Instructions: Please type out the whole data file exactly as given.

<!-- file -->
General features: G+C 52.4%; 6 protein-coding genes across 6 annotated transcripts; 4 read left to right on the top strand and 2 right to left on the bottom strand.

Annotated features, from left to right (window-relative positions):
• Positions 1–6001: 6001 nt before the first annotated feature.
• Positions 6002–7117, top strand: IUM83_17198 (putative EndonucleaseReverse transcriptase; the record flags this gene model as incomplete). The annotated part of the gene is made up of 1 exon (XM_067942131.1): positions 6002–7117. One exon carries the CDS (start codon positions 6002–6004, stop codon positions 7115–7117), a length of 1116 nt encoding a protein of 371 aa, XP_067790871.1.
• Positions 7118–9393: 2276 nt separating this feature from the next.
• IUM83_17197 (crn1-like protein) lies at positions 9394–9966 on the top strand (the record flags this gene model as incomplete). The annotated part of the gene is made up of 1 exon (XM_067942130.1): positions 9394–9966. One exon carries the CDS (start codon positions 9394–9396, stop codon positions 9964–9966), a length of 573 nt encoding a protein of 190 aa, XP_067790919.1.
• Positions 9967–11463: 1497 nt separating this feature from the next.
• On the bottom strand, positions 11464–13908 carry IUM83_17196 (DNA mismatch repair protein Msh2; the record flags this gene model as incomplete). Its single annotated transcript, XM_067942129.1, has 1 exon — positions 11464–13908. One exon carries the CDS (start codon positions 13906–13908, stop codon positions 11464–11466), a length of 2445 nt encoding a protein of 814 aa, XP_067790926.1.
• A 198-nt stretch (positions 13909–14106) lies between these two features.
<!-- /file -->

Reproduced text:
General features: G+C 52.4%; 6 protein-coding genes across 6 annotated transcripts; 4 read left to right on the top strand and 2 right to left on the bottom strand.

Annotated features, from left to right (window-relative positions):
• Positions 1–6001: 6001 nt before the first annotated feature.
• Positions 6002–7117, top strand: IUM83_17198 (putative EndonucleaseReverse transcriptase; the record flags this gene model as incomplete). The annotated part of the gene is made up of 1 exon (XM_067942131.1): positions 6002–7117. One exon carries the CDS (start codon positions 6002–6004, stop codon positions 7115–7117), a length of 1116 nt encoding a protein of 371 aa, XP_067790871.1.
• Positions 7118–9393: 2276 nt separating this feature from the next.
• IUM83_17197 (crn1-like protein) lies at positions 9394–9966 on the top strand (the record flags this gene model as incomplete). The annotated part of the gene is made up of 1 exon (XM_067942130.1): positions 9394–9966. One exon carries the CDS (start codon positions 9394–9396, stop codon positions 9964–9966), a length of 573 nt encoding a protein of 190 aa, XP_067790919.1.
• Positions 9967–11463: 1497 nt separating this feature from the next.
• On the bottom strand, positions 11464–13908 carry IUM83_17196 (DNA mismatch repair protein Msh2; the record flags this gene model as incomplete). Its single annotated transcript, XM_067942129.1, has 1 exon — positions 11464–13908. One exon carries the CDS (start codon positions 13906–13908, stop codon positions 11464–11466), a length of 2445 nt encoding a protein of 814 aa, XP_067790926.1.
• A 198-nt stretch (positions 13909–14106) lies between these two features.